Michigan Court Allows AIDS Testing of Food Service Employees

By Ronald L. Scott
rscott@central.uh.edu

Sanchez v. Lagoudakis, 1998 WL 432090 (Mich.) decided July 31, 1998 by the Michigan Supreme Court, addressed the obligations of food-service employers and employees with respect to the potential spread of underlying communicable diseases that may be associated with AIDS. The court was faced with interpreting and balancing provisions of two potentially conflicting state statutes, i.e., the Handicappers’ Civil Rights Act (HCRA) and the Public Health Code (PHC). Broadly, HCRA prohibits discrimination on the basis of disability, and the PHC requires that restaurants maintain healthy premises.

Plaintiff Dorene Sanchez worked as a server at defendant Kostas Lagoudakis’ restaurant. Defendant suspected that Sanchez had AIDS and ordered her to prove that she was healthy enough to continue working in the restaurant. Plaintiff proved that she did not have AIDS, but argued that defendant’s actions constituted a discharge, even though he told her she could return to work.

Sanchez filed suit, alleging discrimination in violation of HCRA. The lower court granted summary disposition in favor of Lagoudakis on the ground that because Sanchez did not have AIDS, she was not handicapped and the HCRA was inapplicable. Citing "equitable" powers, the lower court conditioned the grant of summary disposition on payment by Mr. Lagoudakis of $491.25 for Sanchez' lost wages and tips, $316.24 in costs, and $500 for attorney fees. Both parties appealed, and the Court of Appeals affirmed.

On an earlier appeal to the Michigan Supreme Court, the grant of summary disposition in favor of Mr. Lagoudakis was reversed. The court said that AIDS can be a handicap, that HCRA prohibits discriminatory treatment based on an erroneous perception of a handicap, and remanded the case for further proceedings.

On remand, the Court of Appeals held that where a food-service employer has a reasonable suspicion that an employee has AIDS, the employer has the right to ask such employee to undergo testing to determine whether an opportunistic infection in a communicable form is present, based on requirements in the Public Health Code for foodservice employees suspected of having a "communicable disease."

On appeal, the Michigan Supreme Court found the approach taken by the court below to be "unworkable." The court said that since AIDS involves the destruction of the immune system, the least intrusive way to reliably detect opportunistic infections and prevent their transmission (and to determine whether an employee’s AIDS is "related or unrelated to job duties" under the HCRA) is to allow employers to require employees to be tested where the employer has a reasonable suspicion of the presence of AIDS.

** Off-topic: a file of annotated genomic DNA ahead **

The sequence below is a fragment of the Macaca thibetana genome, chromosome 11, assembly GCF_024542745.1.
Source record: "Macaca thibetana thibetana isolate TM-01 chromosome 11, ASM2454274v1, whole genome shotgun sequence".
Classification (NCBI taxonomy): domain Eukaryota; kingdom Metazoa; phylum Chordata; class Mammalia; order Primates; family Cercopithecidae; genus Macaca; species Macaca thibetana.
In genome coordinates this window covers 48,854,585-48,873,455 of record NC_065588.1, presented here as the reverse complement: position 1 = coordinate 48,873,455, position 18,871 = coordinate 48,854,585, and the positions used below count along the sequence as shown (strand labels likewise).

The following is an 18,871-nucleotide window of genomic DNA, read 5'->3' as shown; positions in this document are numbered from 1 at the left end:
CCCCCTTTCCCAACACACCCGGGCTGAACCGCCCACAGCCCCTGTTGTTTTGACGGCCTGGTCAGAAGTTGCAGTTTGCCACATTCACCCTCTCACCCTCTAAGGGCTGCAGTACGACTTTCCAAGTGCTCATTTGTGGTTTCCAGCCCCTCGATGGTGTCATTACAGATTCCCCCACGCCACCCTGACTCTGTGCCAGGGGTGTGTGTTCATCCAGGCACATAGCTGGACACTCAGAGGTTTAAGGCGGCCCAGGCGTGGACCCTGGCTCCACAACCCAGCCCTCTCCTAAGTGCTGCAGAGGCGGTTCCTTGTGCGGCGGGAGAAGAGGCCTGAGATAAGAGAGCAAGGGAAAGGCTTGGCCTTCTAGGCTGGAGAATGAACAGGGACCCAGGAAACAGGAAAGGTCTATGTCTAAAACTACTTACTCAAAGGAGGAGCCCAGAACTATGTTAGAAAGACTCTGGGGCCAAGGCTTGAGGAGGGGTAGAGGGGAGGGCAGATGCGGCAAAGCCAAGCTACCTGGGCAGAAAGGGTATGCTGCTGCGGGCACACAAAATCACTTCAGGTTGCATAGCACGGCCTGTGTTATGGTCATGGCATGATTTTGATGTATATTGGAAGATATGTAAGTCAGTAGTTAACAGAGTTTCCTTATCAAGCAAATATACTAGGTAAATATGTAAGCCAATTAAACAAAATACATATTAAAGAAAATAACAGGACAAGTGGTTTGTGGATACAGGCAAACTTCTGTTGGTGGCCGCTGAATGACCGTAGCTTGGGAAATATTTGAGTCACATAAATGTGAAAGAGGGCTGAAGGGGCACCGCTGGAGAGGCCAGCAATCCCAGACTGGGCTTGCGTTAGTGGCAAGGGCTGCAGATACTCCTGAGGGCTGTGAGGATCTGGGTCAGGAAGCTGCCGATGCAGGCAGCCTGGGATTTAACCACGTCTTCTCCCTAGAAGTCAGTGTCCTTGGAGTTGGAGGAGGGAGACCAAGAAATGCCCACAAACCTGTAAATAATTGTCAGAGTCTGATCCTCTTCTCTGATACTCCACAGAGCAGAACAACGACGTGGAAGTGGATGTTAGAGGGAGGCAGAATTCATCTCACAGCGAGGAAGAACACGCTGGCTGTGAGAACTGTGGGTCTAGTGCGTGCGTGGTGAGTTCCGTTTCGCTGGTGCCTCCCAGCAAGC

The court restricted its opinion to the food service industry context. The court agreed with the Court of Appeals that a compromised immune system resulting from HIV infection, "in and of itself, is unrelated to an individual's ability to satisfactorily perform the duties of a waitress in a food service establishment within the meaning of the HCRA." However, the court found that AIDS is related to an employee's ability to perform a food service industry job where it is: (1) accompanied by an opportunistic infection that is a communicable disease transmissible in a manner described under the Public Health Code; and (2) reasonable accommodation to remove the likelihood of such transmission is not possible.

The court reasoned that the existence or reasonable suspicion of a severely compromised immune system, in the context of food handling, will allow the employer to request reasonable testing for communicable diseases transmissible in a manner that ensures compliance with the PHC. The court felt that such testing may be necessary to prevent the spread of such diseases, and to determine the employee's status and the employer’s rights and obligations under the HCRA. The court further said that to hold otherwise would require employers to become experts in disease transmission and control.

But see Bragdon v. Abbott -- Supreme Court Decision Addresses Application of Americans with Disabilities Act to Individuals with HIV. In Bragdon, the U.S. Supreme Court held that an individual who is HIV positive, but asymptomatic is protected as an individual with a disability under the Americans with Disabilities Act of 1990 (ADA). Section 103(d) of the ADA requires the Secretary of Health and Human Services to publish and annually update a list of infectious and communicable diseases which are transmitted through handling the food supply. The ADA further provides that if an individual has an infectious or communicable disease that is transmitted to others through the handling of food, that is included on the list and which cannot be eliminated by reasonable accommodation, an employer may refuse to assign or continue to assign such individual to a job involving food handling. Finally, the ADA provides that the above provisions are not intended to preempt any state law designed to protect the public health from individuals who pose a "significant risk to the health or safety of others, which cannot be eliminated by reasonable accommodation, pursuant to the [HHS] list." 42 USC Section 12113. The list, first published at 56 Fed. Reg. 40,897 (1991), includes the following pathogens often transmitted by food contaminated by infected persons who handle food: Hepatitis A virus, Norwalk and Norwalk-like viruses, Salmonella typhi, Shigella species, Staphylococcus aureus, and Streptococcus pyogenes. HIV is not on the list.

08/17/98